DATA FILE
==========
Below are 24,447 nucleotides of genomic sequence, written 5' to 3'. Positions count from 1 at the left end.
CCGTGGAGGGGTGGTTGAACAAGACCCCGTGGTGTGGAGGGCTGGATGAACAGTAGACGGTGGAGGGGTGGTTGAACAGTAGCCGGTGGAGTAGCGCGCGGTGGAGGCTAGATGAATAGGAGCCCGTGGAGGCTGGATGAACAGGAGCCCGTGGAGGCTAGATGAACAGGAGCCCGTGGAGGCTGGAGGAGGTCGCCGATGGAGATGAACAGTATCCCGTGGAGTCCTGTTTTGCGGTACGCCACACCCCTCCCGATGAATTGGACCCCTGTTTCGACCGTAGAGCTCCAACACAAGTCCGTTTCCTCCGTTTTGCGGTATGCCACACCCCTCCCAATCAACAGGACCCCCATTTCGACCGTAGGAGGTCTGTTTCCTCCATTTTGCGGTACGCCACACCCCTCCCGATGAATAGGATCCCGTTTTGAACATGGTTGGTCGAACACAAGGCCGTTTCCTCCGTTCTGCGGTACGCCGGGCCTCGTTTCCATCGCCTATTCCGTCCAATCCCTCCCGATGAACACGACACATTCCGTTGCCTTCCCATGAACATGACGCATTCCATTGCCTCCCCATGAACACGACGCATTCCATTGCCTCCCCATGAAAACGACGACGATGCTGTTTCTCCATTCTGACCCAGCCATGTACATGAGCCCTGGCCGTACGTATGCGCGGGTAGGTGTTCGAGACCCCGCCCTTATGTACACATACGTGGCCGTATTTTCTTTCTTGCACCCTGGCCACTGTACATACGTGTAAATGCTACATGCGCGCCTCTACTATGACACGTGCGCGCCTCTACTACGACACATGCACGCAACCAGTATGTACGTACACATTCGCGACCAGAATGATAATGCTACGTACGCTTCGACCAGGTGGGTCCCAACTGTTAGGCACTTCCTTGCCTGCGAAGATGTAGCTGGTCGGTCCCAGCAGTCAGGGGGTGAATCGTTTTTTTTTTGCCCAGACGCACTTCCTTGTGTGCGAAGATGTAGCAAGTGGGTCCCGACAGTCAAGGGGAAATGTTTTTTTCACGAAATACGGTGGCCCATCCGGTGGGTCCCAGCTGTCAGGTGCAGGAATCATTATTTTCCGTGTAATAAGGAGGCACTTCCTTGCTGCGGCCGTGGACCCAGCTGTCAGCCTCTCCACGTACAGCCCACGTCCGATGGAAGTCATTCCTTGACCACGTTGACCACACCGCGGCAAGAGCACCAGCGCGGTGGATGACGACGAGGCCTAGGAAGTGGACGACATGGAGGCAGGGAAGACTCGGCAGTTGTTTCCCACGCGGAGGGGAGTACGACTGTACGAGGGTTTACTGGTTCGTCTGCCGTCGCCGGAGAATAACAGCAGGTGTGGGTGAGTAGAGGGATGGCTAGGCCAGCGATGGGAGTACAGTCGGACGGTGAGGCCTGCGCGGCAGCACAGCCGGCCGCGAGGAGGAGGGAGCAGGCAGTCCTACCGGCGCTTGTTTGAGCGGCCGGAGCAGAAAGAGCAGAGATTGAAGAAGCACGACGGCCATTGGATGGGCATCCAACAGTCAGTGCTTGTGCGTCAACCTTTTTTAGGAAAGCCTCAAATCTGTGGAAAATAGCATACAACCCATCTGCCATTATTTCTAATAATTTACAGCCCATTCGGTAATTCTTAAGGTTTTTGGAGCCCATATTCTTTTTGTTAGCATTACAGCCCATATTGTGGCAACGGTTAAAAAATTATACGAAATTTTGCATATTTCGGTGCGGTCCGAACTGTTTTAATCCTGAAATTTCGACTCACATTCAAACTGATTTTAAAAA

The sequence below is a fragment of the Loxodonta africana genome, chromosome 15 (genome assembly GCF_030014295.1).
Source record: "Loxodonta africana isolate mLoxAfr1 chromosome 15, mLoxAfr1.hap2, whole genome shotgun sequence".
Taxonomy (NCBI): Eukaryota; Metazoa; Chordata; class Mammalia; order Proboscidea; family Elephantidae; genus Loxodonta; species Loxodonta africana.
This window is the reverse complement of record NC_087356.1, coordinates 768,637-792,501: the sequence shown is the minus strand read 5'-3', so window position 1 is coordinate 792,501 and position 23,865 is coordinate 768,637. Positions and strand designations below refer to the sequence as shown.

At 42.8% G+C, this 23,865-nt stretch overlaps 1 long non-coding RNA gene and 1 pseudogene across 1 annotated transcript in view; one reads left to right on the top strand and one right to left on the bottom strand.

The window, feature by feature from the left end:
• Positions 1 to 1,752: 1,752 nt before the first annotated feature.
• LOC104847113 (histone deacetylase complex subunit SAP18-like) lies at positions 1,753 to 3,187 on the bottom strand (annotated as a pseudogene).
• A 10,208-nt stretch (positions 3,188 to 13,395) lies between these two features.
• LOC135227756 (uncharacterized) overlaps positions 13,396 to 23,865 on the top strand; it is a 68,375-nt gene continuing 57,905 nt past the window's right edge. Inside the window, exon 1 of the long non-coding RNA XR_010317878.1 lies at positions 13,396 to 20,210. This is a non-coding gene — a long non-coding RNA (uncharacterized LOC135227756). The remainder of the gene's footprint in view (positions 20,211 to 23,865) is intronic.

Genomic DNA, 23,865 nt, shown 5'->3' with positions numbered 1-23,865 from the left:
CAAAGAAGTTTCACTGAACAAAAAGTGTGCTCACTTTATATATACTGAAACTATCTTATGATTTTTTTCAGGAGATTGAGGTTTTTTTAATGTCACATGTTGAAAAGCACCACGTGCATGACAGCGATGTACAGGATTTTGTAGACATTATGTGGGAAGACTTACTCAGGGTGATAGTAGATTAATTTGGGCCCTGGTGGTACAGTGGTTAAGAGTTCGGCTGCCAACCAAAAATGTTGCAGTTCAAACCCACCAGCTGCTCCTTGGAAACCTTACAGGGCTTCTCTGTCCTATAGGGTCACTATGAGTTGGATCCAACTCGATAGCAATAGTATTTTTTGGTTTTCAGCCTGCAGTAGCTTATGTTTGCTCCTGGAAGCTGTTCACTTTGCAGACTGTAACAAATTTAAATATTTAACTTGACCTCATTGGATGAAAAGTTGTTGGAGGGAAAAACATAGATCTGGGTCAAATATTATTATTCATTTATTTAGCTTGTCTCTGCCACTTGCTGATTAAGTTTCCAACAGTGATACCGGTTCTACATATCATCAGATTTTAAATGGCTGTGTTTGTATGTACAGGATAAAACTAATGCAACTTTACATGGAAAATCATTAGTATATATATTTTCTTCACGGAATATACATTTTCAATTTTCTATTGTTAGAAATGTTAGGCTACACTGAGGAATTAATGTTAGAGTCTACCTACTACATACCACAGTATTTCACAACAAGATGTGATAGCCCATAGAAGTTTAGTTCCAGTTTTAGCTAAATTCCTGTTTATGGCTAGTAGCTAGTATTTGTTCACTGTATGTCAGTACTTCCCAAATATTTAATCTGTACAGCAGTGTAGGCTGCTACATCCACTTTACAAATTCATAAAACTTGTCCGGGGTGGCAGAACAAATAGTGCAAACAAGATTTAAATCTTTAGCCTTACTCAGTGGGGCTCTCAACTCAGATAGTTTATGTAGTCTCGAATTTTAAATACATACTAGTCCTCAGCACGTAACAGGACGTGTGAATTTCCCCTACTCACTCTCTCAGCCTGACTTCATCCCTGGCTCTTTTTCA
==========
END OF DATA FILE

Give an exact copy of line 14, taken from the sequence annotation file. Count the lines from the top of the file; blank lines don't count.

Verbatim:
CAAAGAAGTTTCACTGAACAAAAAGTGTGCTCACTTTATATATACTGAAACTATCTTATGATTTTTTTCAGGAGATTGAGGTTTTTTTAATGTCACATGTTGAAAAGCACCACGTGCATGACAGCGATGTACAGGATTTTGTAGACATTATGTGGGAAGACTTACTCAGGGTGATAGTAGATTAATTTGGGCCCTGGTGGTACAGTGGTTAAGAGTTCGGCTGCCAACCAAAAATGTTGCAGTTCAAACCCACCAGCTGCTCCTTGGAAACCTTACAGGGCTTCTCTGTCCTATAGGGTCACTATGAGTTGGATCCAACTCGATAGCAATAGTATTTTTTGGTTTTCAGCCTGCAGTAGCTTATGTTTGCTCCTGGAAGCTGTTCACTTTGCAGACTGTAACAAATTTAAATATTTAACTTGACCTCATTGGATGAAAAGTTGTTGGAGGGAAAAACATAGATCTGGGTCAAATATTATTATTCATTTATTTAGCTTGTCTCTGCCACTTGCTGATTAAGTTTCCAACAGTGATACCGGTTCTACATATCATCAGATTTTAAATGGCTGTGTTTGTATGTACAGGATAAAACTAATGCAACTTTACATGGAAAATCATTAGTATATATATTTTCTTCACGGAATATACATTTTCAATTTTCTATTGTTAGAAATGTTAGGCTACACTGAGGAATTAATGTTAGAGTCTACCTACTACATACCACAGTATTTCACAACAAGATGTGATAGCCCATAGAAGTTTAGTTCCAGTTTTAGCTAAATTCCTGTTTATGGCTAGTAGCTAGTATTTGTTCACTGTATGTCAGTACTTCCCAAATATTTAATCTGTACAGCAGTGTAGGCTGCTACATCCACTTTACAAATTCATAAAACTTGTCCGGGGTGGCAGAACAAATAGTGCAAACAAGATTTAAATCTTTAGCCTTACTCAGTGGGGCTCTCAACTCAGATAGTTTATGTAGTCTCGAATTTTAAATACATACTAGTCCTCAGCACGTAACAGGACGTGTGAATTTCCCCTACTCACTCTCTCAGCCTGACTTCATCCCTGGCTCTTTTTCA